Al’s question is rhetorical. He has done his own prodigious research and is convinced that Kennedy would have pulled out of Vietnam and 95% sure that Lee Harvey Oswald acted alone on November 22, 1963. Therefore Oswald must be killed. Is Jake up to it? After a while, yes. But first he wants to have a trial run. Harry Denning, the school janitor, was injured by his maniacal father and his family killed by the same villain back in the 1950s. If Jake can successfully kill the perpetrator, then maybe Dallas is do-able. King obviously hasn’t lost his taste for the calculated grotesque, but hold on. A standard trope in time travel writing is The Butterfly Effect. This is the pseudo-scientific notion that a butterfly’s wings fluttering in Brazil cause tornadoes in Texas. In other words you can’t change the past without consequences. You cause a historical reset.

King is building on Ray Bradbury’s 1953 short story “The Sound of Thunder” which has the same downbeat associated with time-travel: “Events can turn on a dime but the past is obdurate.” This formula keeps recurring in the novel. A dime indeed: George W. Bush won Florida by 537 votes in 2000! But in time travel lore, the past doesn’t like to be moneyed with.  
Thus the plot unfolds. Jake disappears in the pantry one more time and assumes another identity while living south of Fort Worth, Texas where the Oswalds will eventually set up housekeeping. He meets the school librarian named Sadie and falls in love. King's page-turning sense of pacing is never better than when Sadie and Jake have to get to the Texas School Book Depository on 11/22/63 before Oswald can do his thing. In spite of meticulous planning, all kinds of interventions occur to frustrate them in this attempt - car crashes, buses off kilter, Jake’s previous injuries. But they get there. Jake pulls if off. Oswald is killed and, in an exquisitely memorable moment of high fiction, both Jack and Jackie Kennedy phone him later that night even as he is trying with FBI help to get back to the pantry in Maine. He knows too much about secret service screw-ups to stay around.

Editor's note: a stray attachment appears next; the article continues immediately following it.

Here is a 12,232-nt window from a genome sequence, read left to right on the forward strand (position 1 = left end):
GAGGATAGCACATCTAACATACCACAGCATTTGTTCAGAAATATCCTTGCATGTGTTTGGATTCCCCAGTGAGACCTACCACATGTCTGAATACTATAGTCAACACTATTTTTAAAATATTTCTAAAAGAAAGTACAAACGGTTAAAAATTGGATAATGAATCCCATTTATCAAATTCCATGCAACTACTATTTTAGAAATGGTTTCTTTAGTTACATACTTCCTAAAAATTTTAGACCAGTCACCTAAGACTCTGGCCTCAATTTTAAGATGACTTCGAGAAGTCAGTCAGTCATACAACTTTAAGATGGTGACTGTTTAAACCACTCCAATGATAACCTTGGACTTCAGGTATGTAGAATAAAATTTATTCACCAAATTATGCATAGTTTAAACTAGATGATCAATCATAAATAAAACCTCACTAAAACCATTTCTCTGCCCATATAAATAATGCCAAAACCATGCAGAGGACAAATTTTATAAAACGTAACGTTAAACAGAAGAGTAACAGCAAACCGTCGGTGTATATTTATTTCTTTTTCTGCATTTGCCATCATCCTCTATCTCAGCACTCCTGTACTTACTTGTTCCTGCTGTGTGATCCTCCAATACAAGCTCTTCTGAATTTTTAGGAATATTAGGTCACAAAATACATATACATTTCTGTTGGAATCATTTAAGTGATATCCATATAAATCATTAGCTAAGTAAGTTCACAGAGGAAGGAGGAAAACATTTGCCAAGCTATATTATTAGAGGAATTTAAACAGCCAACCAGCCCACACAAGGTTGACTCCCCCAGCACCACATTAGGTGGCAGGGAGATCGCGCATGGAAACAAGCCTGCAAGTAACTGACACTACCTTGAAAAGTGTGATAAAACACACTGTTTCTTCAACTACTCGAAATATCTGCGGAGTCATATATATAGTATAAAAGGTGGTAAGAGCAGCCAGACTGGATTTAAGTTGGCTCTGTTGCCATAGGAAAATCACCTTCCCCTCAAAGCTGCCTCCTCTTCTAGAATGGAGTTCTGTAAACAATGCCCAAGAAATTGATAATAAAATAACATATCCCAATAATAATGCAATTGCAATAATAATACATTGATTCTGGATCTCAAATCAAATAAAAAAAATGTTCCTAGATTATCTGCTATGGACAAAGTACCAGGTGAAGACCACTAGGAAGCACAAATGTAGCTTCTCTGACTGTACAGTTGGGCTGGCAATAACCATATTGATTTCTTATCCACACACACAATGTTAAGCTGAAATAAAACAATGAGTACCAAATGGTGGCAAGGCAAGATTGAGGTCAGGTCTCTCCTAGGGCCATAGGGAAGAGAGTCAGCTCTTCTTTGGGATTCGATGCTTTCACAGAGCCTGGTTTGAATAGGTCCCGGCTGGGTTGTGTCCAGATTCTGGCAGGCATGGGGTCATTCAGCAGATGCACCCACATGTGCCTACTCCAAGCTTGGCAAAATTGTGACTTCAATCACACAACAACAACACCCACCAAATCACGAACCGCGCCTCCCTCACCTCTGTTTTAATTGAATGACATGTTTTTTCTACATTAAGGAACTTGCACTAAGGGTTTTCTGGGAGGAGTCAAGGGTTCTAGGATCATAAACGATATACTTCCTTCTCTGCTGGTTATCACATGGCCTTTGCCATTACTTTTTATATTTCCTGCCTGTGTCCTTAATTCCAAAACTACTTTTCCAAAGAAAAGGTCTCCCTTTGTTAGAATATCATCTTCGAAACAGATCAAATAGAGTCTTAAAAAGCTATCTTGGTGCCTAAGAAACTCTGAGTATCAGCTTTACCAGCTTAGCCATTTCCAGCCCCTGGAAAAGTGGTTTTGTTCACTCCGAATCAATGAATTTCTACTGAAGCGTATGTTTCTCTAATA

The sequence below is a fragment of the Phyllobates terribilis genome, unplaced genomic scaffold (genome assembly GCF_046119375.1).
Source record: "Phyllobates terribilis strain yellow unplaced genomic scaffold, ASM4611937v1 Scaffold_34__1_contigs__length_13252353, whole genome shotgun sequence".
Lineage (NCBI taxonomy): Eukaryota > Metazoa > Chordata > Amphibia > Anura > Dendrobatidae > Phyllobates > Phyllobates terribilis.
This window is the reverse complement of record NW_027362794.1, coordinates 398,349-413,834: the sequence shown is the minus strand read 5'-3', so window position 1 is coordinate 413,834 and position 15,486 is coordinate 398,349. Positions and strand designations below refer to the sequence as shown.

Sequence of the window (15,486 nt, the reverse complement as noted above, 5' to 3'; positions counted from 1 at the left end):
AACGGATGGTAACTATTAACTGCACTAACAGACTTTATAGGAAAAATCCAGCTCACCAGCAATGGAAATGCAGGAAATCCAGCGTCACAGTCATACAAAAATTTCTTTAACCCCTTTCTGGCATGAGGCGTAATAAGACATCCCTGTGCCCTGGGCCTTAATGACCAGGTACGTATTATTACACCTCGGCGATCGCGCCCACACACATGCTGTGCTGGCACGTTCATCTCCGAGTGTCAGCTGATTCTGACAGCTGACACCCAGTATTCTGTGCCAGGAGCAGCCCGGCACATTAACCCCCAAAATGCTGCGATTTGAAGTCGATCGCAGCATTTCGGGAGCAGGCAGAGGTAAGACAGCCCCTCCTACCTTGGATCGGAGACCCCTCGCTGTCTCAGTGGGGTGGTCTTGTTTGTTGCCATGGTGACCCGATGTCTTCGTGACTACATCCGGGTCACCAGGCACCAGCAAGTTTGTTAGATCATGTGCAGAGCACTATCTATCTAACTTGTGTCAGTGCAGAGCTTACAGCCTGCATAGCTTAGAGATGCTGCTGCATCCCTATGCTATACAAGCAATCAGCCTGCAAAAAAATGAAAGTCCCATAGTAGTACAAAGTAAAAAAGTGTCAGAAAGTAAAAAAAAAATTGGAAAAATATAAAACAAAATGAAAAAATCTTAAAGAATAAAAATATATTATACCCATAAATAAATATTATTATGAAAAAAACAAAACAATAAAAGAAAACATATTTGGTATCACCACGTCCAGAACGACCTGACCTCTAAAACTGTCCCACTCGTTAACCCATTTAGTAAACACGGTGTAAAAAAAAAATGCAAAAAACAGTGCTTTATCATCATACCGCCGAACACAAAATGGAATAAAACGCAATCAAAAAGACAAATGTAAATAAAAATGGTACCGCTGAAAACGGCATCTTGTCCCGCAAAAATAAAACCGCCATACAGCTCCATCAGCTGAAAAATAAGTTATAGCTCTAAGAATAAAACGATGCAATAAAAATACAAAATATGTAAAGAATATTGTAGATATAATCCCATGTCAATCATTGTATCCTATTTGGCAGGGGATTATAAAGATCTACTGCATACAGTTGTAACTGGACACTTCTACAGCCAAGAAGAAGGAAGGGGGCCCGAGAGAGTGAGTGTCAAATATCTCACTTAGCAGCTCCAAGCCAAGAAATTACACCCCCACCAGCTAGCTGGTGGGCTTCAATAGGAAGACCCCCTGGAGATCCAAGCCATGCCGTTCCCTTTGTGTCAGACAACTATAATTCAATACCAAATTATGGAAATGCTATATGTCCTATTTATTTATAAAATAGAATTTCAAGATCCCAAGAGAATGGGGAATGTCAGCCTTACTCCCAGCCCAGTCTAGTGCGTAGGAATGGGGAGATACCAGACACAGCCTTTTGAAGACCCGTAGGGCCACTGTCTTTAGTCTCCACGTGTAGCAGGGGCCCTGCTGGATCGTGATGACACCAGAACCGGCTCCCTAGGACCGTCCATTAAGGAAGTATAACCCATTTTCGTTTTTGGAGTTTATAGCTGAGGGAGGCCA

All in all it’s a terrific premise with a high suspense conclusion, “tight and energetic from start to finish” opined The New York Times. King’s love for American history and the accoutrements of American mass culture - from deliciously real 1958 ice cream to two-tone Plymouth Furies - are all there.
But what might it all mean? And why just now is this bold fiction at the center of things Kennedy? National Public Radio calls King’s fictional retrospective his “most ambitious and accomplished” effort.
Many reasons, perhaps.
First, the yearning sense of unfinished business that dogs the baby-boom generation over the abrupt curtailment of the Kennedy Presidency. Next, the pervasive sense of existential bewilderment that a small fry drifter such as Lee Harvey Oswald could erase an American Presdient. But then history does turns on a dime. Through Jake Epping, King does attempt a cursory reconstruction of the last thirty years - Kennedy could not get his civil rights legislation through Congress and the resulting race riots were so shattering as to bring George Wallace to power in 1968. Wallace and his Vice President, General Curtis Lemay, bomb Vietnam back to the Stone Age only to let the nuclear genie out of the bottle. This opens up a precedent for latent conflicts with India and Pakistan to coat the air with radioactive debris. The resulting disfigurement of much of the population is perhaps a doleful reminder of the failure of the Limited Nuclear Test Ban Treaty Kennedy and Khrushchev sealed in 1963.